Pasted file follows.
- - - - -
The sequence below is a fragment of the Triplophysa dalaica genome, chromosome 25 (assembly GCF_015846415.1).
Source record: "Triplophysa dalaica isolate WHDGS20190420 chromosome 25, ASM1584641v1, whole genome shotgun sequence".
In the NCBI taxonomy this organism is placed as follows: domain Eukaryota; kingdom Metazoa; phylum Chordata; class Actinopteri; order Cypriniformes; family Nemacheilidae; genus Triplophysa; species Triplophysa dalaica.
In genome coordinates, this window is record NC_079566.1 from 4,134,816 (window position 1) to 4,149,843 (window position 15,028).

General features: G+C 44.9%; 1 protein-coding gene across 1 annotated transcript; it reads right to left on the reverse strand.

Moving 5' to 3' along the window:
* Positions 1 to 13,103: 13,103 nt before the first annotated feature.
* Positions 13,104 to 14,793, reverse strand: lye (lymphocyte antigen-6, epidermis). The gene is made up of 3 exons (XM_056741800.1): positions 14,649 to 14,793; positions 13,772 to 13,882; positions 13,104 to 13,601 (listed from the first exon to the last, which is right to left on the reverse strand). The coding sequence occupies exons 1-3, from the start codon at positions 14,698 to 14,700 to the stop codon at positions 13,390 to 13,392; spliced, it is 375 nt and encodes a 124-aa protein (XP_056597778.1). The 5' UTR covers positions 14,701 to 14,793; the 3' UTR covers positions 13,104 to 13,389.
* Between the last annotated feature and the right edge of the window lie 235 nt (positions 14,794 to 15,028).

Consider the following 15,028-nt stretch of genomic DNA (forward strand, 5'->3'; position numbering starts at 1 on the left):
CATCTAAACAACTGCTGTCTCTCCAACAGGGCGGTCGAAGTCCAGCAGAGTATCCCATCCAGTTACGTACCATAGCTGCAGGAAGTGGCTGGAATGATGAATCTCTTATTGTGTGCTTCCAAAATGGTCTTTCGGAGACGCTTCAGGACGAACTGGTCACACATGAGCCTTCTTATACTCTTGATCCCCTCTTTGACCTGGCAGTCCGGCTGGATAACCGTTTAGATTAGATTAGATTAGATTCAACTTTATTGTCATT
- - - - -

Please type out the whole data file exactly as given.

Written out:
The sequence below is a fragment of the Triplophysa dalaica genome, chromosome 25 (assembly GCF_015846415.1).
Source record: "Triplophysa dalaica isolate WHDGS20190420 chromosome 25, ASM1584641v1, whole genome shotgun sequence".
In the NCBI taxonomy this organism is placed as follows: domain Eukaryota; kingdom Metazoa; phylum Chordata; class Actinopteri; order Cypriniformes; family Nemacheilidae; genus Triplophysa; species Triplophysa dalaica.
In genome coordinates, this window is record NC_079566.1 from 4,134,816 (window position 1) to 4,149,843 (window position 15,028).

General features: G+C 44.9%; 1 protein-coding gene across 1 annotated transcript; it reads right to left on the reverse strand.

Moving 5' to 3' along the window:
* Positions 1 to 13,103: 13,103 nt before the first annotated feature.
* Positions 13,104 to 14,793, reverse strand: lye (lymphocyte antigen-6, epidermis). The gene is made up of 3 exons (XM_056741800.1): positions 14,649 to 14,793; positions 13,772 to 13,882; positions 13,104 to 13,601 (listed from the first exon to the last, which is right to left on the reverse strand). The coding sequence occupies exons 1-3, from the start codon at positions 14,698 to 14,700 to the stop codon at positions 13,390 to 13,392; spliced, it is 375 nt and encodes a 124-aa protein (XP_056597778.1). The 5' UTR covers positions 14,701 to 14,793; the 3' UTR covers positions 13,104 to 13,389.
* Between the last annotated feature and the right edge of the window lie 235 nt (positions 14,794 to 15,028).

Consider the following 15,028-nt stretch of genomic DNA (forward strand, 5'->3'; position numbering starts at 1 on the left):
CATCTAAACAACTGCTGTCTCTCCAACAGGGCGGTCGAAGTCCAGCAGAGTATCCCATCCAGTTACGTACCATAGCTGCAGGAAGTGGCTGGAATGATGAATCTCTTATTGTGTGCTTCCAAAATGGTCTTTCGGAGACGCTTCAGGACGAACTGGTCACACATGAGCCTTCTTATACTCTTGATCCCCTCTTTGACCTGGCAGTCCGGCTGGATAACCGTTTAGATTAGATTAGATTAGATTCAACTTTATTGTCATT